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"Venus, Cupid, Folly and Time" is a short story by Peter Taylor about an elderly eccentric couple called Alfred and Louisa Dorset, who hold a dance party every year for the young teenagers of West Vesey.

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In the affluent town of West Vesey, the residents view the Dorsets as odd. People are even offended by the brother and sister's strange but harmless habits. For example, Alfred Dorset likes to clean his car in his driveway and not in the garage, and Louisa Dorset like to clean her home in the nude (or so the rumors go). The town tolerates them because they are elderly and place importance on things other than money.

Once a year, Alfred and Louisa Dorset like to hold a dance party for the town's teenagers. It is an event that fills the parents and teenagers with dread. For months afterwards the party is said to give the girls nightmares and drive the boys to secrecy. Yet somehow the parents have come to view the party as some kind of rite of passage or badge of honor, and they don't want their children to have to explain why they didn't go.

On this particular dance party, Ned and Emily Meriwether decide to play a trick on the Dorsets. While waiting for Alfred to pick them up in his car, and with their parents out of view, Ned swaps places with the uninvited Tom Bascomb, the town's paperboy. As Alfred drives Tom and Emily to the party, Ned walks over to the Dorset's house by himself and slips in with the crowd.

At first the party goes as always. The Dorsets give the children a tour of their house and tell them about their upbringing—how they are orphans and don't get on with their other relatives. As the party moves into the drawing room for the dance, Ned sees his sister and Tom kissing. It is more than he can bear, and with everyone looking, he shouts out that Tom and Emily are brother and sister. Everyone laughs except for the Alfred and Louisa Dorset, who presume he is an intruder and lock him in their bathroom. Meanwhile Tom, telling Louisa that he is phoning the police, calls Ned and Emily's parents to tell them what has happened.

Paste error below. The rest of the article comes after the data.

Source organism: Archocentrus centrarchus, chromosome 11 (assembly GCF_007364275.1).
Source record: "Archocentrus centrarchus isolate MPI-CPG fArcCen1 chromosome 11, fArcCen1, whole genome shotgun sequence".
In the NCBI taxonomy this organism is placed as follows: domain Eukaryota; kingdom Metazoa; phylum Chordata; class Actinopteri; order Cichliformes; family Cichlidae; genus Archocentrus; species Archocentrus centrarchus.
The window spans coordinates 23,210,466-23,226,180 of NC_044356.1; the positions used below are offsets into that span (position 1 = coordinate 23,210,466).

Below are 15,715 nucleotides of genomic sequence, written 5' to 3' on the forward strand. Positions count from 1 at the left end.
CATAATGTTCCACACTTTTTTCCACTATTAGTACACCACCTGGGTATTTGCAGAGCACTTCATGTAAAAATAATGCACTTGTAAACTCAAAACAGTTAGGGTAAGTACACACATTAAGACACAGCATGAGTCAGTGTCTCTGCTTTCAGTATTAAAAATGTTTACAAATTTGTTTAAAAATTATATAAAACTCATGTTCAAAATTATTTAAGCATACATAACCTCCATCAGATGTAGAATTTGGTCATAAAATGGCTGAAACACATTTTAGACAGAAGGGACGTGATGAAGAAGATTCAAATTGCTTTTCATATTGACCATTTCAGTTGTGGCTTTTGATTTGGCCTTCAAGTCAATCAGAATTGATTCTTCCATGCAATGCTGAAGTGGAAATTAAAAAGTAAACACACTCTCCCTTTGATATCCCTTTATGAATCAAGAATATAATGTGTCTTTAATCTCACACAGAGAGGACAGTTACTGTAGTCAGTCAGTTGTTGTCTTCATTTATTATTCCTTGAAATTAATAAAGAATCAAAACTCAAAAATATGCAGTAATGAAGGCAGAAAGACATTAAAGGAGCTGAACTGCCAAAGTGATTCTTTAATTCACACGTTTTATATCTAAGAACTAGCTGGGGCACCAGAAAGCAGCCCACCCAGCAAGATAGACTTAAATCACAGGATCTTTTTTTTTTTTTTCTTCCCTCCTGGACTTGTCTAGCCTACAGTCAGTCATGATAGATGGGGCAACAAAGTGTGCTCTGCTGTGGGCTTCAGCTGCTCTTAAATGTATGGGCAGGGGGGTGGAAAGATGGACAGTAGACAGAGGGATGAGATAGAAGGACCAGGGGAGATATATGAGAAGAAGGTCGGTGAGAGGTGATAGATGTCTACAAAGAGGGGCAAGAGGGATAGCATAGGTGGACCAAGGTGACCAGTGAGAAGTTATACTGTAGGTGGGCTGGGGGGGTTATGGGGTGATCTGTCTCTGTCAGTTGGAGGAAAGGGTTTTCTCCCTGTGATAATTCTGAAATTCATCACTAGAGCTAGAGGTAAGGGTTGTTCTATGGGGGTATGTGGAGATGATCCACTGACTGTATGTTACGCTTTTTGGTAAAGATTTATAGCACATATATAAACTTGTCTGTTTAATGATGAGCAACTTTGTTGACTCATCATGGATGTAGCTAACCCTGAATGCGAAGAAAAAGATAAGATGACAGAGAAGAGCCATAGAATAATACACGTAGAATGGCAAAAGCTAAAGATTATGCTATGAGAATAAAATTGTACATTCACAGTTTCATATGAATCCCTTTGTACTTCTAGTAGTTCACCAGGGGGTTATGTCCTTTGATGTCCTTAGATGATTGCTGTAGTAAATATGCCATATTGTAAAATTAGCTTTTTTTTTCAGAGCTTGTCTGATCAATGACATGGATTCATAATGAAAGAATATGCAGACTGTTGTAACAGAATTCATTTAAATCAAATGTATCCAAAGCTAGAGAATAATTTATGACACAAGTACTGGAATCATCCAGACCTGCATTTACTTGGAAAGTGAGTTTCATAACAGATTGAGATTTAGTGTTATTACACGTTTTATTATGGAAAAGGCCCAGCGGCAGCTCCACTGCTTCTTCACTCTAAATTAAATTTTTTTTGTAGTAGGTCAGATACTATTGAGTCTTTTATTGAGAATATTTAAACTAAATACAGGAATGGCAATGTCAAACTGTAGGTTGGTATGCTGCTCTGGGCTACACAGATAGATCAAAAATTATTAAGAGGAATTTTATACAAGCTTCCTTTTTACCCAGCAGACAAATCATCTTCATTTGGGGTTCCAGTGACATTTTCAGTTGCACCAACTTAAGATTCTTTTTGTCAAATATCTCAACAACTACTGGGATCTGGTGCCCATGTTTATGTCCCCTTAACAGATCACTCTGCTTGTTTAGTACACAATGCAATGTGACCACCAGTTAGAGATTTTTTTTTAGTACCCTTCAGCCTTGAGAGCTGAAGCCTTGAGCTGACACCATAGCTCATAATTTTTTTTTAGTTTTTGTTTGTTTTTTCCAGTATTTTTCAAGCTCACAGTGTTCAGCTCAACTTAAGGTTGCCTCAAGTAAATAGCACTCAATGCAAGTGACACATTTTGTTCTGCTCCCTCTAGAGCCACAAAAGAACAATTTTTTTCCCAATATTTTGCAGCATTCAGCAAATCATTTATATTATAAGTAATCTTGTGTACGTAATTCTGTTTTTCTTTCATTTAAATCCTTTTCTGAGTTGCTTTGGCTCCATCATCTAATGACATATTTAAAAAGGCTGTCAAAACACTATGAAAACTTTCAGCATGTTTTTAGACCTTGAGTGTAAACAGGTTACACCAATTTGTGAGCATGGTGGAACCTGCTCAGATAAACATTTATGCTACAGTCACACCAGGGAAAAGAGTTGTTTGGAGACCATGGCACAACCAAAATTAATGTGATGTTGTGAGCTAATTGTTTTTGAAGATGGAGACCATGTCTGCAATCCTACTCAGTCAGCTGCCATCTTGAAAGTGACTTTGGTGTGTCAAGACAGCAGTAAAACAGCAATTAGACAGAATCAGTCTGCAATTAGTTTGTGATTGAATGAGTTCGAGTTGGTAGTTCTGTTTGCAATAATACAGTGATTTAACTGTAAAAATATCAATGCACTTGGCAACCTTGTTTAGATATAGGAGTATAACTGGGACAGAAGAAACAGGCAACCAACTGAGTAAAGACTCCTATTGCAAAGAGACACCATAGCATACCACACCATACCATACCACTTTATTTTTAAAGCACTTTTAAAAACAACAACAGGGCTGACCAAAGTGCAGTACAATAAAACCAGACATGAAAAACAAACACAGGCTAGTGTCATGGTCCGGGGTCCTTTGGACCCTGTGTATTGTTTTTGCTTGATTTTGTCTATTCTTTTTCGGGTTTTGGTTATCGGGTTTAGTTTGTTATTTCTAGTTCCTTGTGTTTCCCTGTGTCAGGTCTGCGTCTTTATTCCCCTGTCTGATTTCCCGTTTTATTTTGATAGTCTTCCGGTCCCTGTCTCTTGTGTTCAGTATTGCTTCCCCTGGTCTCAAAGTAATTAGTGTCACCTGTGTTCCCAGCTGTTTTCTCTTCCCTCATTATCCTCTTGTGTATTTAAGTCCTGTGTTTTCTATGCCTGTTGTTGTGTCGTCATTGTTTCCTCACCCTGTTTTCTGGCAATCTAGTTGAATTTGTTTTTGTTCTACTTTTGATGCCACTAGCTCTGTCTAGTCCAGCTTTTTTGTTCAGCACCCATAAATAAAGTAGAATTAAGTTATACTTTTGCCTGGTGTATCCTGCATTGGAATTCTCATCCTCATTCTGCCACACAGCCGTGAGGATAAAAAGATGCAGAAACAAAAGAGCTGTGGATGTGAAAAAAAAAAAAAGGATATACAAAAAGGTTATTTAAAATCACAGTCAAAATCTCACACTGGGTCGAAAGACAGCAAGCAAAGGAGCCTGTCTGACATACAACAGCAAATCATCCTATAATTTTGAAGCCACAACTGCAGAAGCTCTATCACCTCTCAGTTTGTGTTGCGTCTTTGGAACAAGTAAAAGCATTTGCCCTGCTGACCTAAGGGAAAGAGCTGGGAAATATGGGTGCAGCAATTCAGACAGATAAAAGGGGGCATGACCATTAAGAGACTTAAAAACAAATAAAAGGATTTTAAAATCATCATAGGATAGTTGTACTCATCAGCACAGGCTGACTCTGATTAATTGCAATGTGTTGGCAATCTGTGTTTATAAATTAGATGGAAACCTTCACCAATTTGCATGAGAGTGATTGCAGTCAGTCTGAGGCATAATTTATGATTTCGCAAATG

The Meriwethers arrive at the party, asking where their son Ned is. The Dorsets think he is with the other children, but of course he is locked up in their bathroom. They have mistaken him for Tom. When the Dorsets realize their mistake, they are horrified. They didn't think for minute that they could ever mistake a West Vesey boy for a paperboy.

Oh, we wouldn't make a mistake of that kind! People are different. It isn't something you can put your finger on, but it isn't the money.

At the end of the story, the reader learns that the Dorsets never gave another one of their parties again.


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To the conventional “establishment” community of Chatham’s West Vesey Place, the Dorsets are definitely peculiar. They are seen shopping in public places wearing bedroom slippers or with the cuffs of a nightdress hanging down beneath daytime clothing. Mr. Dorset washes his own car, not in the driveway or in the garage but in the street of West Vesey Place. Miss Dorset not only appears on her front terrace at midday in her bathrobe but also has been seen (through the tiny glass panels surrounding the front door) doing her housecleaning in the nude. Their home was once a mansion, but to reduce their taxes, they ripped off the third floor, tore down the south wing, and disconnected some of the plumbing—not bothering to conceal the resulting scars. Nevertheless, they are the last two of a Chatham “first family,” and in a community that prizes family above fortune, their social standing is not to be questioned.

The Dorsets were orphaned while still in their teens; afterward, they not only refused any opportunity to marry but also deliberately cut themselves off from wealthy relatives who had moved away from the town. They subsist in an odd fashion: Mr. Dorset...

(The entire section contains 1375 words.)

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